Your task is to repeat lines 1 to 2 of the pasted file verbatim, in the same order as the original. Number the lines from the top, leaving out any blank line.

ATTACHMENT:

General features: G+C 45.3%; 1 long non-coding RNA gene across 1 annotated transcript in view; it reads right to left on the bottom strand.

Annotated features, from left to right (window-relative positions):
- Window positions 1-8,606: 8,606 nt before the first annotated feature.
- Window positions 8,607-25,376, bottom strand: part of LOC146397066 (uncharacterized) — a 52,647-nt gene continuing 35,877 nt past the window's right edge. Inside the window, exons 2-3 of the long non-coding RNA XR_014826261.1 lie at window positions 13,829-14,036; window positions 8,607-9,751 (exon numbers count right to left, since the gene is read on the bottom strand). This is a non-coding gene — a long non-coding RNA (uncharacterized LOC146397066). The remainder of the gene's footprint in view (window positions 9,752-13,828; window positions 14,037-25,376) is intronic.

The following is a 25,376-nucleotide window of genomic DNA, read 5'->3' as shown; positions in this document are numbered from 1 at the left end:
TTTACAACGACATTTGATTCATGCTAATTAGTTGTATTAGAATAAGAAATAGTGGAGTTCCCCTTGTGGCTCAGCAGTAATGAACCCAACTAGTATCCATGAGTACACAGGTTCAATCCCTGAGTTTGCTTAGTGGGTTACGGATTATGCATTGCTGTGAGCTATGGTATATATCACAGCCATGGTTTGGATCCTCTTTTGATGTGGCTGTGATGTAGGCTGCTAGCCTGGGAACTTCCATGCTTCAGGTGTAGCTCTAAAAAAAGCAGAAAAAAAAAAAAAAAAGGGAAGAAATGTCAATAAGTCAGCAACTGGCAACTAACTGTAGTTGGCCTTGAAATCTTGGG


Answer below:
General features: G+C 45.3%; 1 long non-coding RNA gene across 1 annotated transcript in view; it reads right to left on the bottom strand.

Annotated features, from left to right (window-relative positions):